How are questions or conflicts going to be resolved if a situation occurs for which there is no compensation policy? For example if two reps sell into the same account or if a client who has not done business with the company for a while is sold by another rep and the prior rep wants to claim a commission for developing the original relationship, who gets what?
Heading off as many as possible scenarios that are going to cause conflicts is always a good way to maintain a healthy selling culture.
8. Determine compensation for new and tenured salespeople.
Set realistic quotas and expectations of what a new salesperson who’s ramping up for the first three to six months is likely to earn in their first year. By year two, they should be hitting their stride and have higher earning potential for both the company and themselves.
This can be a great use for MBOs. MBOs for a new salesperson might be more targeted to activity, while tenured members of the team are evaluated on results.
9. Create a sales compensation team.
Don’t leave the designing of a compensation plan in the hands of one person. Create a team made up of the sales manager, a representative of human resources, someone from the finance department, like the CFO or controller, and someone from sales administration or operations. Perhaps even include a senior salesperson that can act as a litmus test since they are directly impacted by the plan. Make sure that if you do bring in someone from sales that there isn’t a conflict of interest and they remain objective.
10. Bonus on values.
Pay bonuses on intangibles that include adherence to core company values. This might include paying an annual bonus to a salesperson that furthered the wellness of the sales culture at the company.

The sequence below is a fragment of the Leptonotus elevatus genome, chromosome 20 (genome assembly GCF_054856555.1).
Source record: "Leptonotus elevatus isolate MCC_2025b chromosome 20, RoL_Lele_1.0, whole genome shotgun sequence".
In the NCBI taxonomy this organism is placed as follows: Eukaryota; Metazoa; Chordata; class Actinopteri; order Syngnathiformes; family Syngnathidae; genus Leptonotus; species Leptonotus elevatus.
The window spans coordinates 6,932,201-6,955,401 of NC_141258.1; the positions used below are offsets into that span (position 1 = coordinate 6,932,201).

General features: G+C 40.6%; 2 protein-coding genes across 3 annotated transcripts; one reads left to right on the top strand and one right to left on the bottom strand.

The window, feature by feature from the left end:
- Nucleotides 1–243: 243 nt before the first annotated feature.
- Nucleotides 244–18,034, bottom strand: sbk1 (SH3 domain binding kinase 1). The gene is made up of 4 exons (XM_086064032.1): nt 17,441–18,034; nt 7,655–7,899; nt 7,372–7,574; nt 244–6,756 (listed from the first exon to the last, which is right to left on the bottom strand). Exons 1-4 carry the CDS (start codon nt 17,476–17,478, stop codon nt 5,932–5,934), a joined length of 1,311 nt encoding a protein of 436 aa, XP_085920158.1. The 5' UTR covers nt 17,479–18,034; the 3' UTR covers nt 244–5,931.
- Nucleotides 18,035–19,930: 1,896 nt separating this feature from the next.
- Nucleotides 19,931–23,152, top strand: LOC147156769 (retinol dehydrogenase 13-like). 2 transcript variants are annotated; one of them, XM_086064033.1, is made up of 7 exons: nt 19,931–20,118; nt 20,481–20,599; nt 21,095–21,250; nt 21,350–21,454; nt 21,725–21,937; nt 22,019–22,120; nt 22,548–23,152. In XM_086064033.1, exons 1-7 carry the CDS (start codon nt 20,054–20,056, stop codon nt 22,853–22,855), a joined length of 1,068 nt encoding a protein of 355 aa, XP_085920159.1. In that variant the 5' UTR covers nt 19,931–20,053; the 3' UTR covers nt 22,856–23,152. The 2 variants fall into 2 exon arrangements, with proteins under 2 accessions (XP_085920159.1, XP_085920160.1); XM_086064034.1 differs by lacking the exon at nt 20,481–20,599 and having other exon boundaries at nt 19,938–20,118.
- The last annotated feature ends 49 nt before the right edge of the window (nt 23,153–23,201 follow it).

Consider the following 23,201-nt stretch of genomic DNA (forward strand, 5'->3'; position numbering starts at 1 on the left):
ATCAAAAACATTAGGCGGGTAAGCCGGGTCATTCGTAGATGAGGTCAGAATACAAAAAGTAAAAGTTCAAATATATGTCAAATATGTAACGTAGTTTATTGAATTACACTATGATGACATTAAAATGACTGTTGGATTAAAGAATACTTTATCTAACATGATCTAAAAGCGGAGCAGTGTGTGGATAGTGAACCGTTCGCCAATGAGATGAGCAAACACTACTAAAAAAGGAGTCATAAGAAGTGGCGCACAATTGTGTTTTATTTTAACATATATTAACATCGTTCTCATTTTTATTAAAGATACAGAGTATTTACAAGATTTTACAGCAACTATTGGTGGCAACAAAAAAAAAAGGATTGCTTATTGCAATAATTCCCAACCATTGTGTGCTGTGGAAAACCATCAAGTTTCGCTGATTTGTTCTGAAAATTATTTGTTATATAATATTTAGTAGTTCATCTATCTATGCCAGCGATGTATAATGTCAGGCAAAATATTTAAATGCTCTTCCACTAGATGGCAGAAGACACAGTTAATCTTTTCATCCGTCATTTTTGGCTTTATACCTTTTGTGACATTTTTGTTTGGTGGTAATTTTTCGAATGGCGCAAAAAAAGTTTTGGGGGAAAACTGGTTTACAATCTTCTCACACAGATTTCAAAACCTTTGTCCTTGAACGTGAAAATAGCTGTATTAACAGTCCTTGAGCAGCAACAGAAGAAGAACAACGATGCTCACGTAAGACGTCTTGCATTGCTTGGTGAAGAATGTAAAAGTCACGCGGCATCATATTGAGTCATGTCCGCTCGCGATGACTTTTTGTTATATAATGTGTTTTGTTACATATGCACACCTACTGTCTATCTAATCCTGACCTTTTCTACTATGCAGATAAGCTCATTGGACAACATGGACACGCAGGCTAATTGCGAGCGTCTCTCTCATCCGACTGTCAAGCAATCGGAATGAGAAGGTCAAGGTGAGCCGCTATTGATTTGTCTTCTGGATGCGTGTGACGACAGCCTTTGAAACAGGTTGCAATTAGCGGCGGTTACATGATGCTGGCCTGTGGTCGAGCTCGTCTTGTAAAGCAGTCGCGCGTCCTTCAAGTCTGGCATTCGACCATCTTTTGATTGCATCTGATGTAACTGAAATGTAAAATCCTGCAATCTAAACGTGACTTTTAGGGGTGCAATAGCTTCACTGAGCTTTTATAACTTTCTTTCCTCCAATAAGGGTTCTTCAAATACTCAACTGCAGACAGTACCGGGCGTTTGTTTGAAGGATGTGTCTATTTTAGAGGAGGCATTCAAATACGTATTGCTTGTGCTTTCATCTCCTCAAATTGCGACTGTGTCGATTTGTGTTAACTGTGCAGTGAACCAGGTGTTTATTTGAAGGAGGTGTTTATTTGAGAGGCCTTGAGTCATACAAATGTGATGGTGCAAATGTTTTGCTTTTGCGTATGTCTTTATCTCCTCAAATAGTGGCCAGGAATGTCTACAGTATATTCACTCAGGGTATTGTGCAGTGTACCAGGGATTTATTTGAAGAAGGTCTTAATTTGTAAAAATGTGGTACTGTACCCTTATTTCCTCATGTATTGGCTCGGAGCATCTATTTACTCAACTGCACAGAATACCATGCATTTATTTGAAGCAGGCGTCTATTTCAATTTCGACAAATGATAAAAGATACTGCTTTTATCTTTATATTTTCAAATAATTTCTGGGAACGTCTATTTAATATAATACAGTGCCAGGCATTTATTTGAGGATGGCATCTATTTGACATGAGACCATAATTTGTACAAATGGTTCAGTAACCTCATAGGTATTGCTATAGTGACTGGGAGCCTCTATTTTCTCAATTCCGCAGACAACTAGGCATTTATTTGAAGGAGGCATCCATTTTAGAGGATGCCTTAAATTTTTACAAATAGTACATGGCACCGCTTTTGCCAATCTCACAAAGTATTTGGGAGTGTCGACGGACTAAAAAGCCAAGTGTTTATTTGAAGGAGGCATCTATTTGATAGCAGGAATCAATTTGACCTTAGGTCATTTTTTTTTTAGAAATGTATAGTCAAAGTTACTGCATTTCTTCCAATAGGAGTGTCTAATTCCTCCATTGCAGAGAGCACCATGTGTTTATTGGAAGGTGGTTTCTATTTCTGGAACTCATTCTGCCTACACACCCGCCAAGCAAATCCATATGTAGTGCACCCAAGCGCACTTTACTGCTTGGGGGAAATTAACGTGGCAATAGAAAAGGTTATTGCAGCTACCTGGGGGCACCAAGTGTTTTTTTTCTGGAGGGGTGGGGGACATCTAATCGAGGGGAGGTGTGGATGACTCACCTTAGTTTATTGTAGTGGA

A good friend of CFS, Kathryn Swintek, Managing Partner at a well-regarded investor firm called Golden Seeds that funds high-potential women-owned businesses, said to me last week, “I recently attended a panel discussion on mindfulness at NYU. The retired CEO of a major private equity firm told the audience that when he was at the firm, bonuses were paid to his staff on the basis of a few criteria, including whether someone was able to check their ego and work well with others. It was in fact the first thing he mentioned.”
One way you can measure this is to conduct a 360-degree evaluation so peers and supervisors can answer a simple survey on each individual person. If the results are above a desired threshold, then the person is eligible for a bonus. If the results are poor, then you may have uncovered an issue that not only doesn’t merit awarding a bonus, but also identifies a bigger problem for you to address.
This post is part of Charles’s ongoing series on sales management skills.
- Sales Management Skills – Are You a Pygmalion or a Golem?
- 10 Commandments of Sales Compensation
- Upcoming topics include hiring, goal processing, pipeline management, selling as a team, and owning the Sales PlayBook.
What’s your experience with sales compensation? Share your thoughts, feedback, and stories in the comments!